Water accumulated in front of shops due to the absence of a drainage system at a newly constructed market
Water accumulated in front of shops due to the absence of a drainage system at a newly constructed market
A beam juts out of a portion of the entrance gate of the Old Grain Market, Jagraon.
A beam juts out of a portion of the entrance gate of the Old Grain Market, Jagraon. Tribune photograph

The market houses offices of a majority of commission agents, a large number of wholesale shops, godowns of different distributors and dealers of various companies, but it has been without basic facilities for years.

The market is the second largest grain market in Asia after Khanna. Apart from housing commercial establishments, the market has a huge residential area as well.

Moreover, shops and houses of several key personalities, including representatives of local municipal council, are also located there. However, the market is in a state of neglect.

Huge heaps of garbage can be seen lying all around the market. Besides, a large number of stray animals keep wandering in the area. These animals not only make the area look shabby but also cause damage to the goods of shopkeepers. The area is one of the dirtiest localities of the township.

According to shopkeepers, the biggest problem is the lack of proper drainage system for rainwater. As a result, water gets accumulated in the market even after a brief shower, putting shopkeepers, residents and visitors to inconvenience.

Businessmen in the area say they have been suffering huge losses on account of improper drainage of rainwater, as goods worth lakhs of rupees get destroyed during the rainy season every year.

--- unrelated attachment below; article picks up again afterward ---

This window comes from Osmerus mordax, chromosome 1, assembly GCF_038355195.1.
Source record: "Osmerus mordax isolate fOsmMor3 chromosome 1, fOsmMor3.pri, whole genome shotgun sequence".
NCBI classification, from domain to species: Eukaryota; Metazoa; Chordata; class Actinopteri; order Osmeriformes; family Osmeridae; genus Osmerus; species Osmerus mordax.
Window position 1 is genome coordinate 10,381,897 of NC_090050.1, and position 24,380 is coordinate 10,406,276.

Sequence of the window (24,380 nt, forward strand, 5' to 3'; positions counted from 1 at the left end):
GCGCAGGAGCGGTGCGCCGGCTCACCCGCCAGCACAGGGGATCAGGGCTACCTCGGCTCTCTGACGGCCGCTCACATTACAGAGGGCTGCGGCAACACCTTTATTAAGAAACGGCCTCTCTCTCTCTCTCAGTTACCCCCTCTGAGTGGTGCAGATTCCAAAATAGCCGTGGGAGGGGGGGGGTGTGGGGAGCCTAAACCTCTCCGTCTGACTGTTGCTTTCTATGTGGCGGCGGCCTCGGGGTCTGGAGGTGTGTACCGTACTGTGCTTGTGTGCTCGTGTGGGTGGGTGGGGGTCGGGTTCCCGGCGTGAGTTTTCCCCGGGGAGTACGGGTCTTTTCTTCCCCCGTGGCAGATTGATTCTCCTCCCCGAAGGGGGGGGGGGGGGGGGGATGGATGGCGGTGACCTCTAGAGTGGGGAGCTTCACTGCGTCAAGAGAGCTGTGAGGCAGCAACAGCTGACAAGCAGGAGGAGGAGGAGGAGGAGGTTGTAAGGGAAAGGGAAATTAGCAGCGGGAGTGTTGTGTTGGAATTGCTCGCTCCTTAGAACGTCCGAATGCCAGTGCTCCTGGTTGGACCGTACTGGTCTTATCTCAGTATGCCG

“In spite of repeated appeals for improving the drainage system, nothing has been done in this regard. The local municipal council authorities seem to be least bothered about our problems,” said Inderjit Jhanji, a commission agent at the market.

Another shopkeeper, Raj Kumar, said: “We have taken up these issues with the MC authorities umpteen times. We have also met with various leaders of the ruling party several times but to no avail.”

MC president Baldev Krishan Dhir said the municipal council had recently laid interlocking tiles in the market, which had solved the problem to some extent.

“We will lay tiles in the remaining area of the market after the Assembly elections. Once the tiles are laid in the entire market, the problem of drainage would be solved,” he added.

Second biggest in Asia

The market is the second largest grain market in Asia after Khanna. Apart from housing commercial establishments, the market has a huge residential area as well



Residents spoilt for choice this Lohri
‘Gachak’ in different flavours set to tickle palate
Manav Mander
Tribune News Service

Ludhiana, January 5
As city residents gets ready to warm up their Lohri this season, markets are all decked up with exotic goodies to woo customers. While the traditional “gachak” is an all-time favourite, its the dash of flavour here and a pinch of aroma there that has brought about a choice revolution.

New flavours keep getting added every season. Rose, chocolate and orange flavoured “gachak” are the new flavours 
this season.

Available at some leading sweetmeat shops in the city, these differently flavoured “gachaks” have caught the fancy of Ludhianvis.

“‘Gachak’ with rose petals was something that attracted me at the first sight. In addition, almonds coated with rose flavoured sugar were a perfect gift option for the upcoming festival,” says Nisha, a city resident.

When it comes to kids, it is the chocolate “gachak” that tops the list.